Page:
Deportation means permanent exile from the United States. A person here illegally, or with a valid visa or green card, can be deported. If you have been deported, you cannot gain re-entry into the United States for at least five years. It is a felony if you re-enter before the end of the five years.
You can also be deported and permanently excluded from the United States if you have ever committed fraud or willfully misrepresented a material fact in order to obtain a visa
Aliens are deported, in most cases, for criminal activity. There are several categories of crimes that can result in deportation (or removal), in particular aggravated felonies, crimes involving moral turpitude (i.e. evil intent), drug crimes, and firearms crimes. Aliens can also be deported for domestic violence convictions.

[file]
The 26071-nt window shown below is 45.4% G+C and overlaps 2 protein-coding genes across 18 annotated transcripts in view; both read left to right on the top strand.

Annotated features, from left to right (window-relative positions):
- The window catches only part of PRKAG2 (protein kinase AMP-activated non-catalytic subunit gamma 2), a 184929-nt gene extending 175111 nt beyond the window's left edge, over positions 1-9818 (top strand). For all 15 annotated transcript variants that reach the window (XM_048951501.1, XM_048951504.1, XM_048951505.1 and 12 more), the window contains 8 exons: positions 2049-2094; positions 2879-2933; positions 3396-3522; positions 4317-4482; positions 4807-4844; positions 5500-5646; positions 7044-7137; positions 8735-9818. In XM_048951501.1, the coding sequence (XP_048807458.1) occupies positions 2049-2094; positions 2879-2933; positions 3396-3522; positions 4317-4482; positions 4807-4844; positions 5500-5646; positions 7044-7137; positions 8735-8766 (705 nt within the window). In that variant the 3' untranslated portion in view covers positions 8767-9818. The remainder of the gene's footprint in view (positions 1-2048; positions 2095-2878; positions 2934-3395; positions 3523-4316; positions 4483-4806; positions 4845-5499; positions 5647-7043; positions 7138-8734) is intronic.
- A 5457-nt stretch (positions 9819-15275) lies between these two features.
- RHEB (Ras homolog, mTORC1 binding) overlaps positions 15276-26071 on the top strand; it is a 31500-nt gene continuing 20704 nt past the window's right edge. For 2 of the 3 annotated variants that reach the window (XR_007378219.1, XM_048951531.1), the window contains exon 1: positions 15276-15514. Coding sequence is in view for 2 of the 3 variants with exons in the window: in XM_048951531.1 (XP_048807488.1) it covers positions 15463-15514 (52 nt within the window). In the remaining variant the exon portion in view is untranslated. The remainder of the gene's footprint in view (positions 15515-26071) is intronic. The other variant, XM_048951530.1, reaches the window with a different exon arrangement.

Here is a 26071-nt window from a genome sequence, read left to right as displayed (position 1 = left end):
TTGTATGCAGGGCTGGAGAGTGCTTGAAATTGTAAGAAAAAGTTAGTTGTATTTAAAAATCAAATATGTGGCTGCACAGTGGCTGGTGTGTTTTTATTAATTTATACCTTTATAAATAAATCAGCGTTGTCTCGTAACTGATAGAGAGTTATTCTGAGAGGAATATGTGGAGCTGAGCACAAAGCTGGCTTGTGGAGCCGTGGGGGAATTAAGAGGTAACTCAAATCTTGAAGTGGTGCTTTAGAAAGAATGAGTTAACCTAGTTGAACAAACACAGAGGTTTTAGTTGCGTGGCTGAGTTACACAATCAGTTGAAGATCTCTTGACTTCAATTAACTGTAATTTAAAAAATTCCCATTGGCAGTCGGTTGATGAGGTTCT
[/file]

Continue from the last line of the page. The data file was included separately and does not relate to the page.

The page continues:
INS judges do have some discretion in canceling removal. Cancellation most often occurs where the alien was a permanent resident for at least five years or has lived in the United States for seven continuous years after having been admitted under any status. However, if the alien has been convicted of an aggravated felony, deportation is a certainty. Someone facing deportation can also, in extreme cases, apply for asylum.
Keep in mind that having a close family relative who is a U.S. citizen (including a spouse or child) will not necessarily keep an alien from being deported, especially if the alien has been convicted of drug related or other very serious crimes.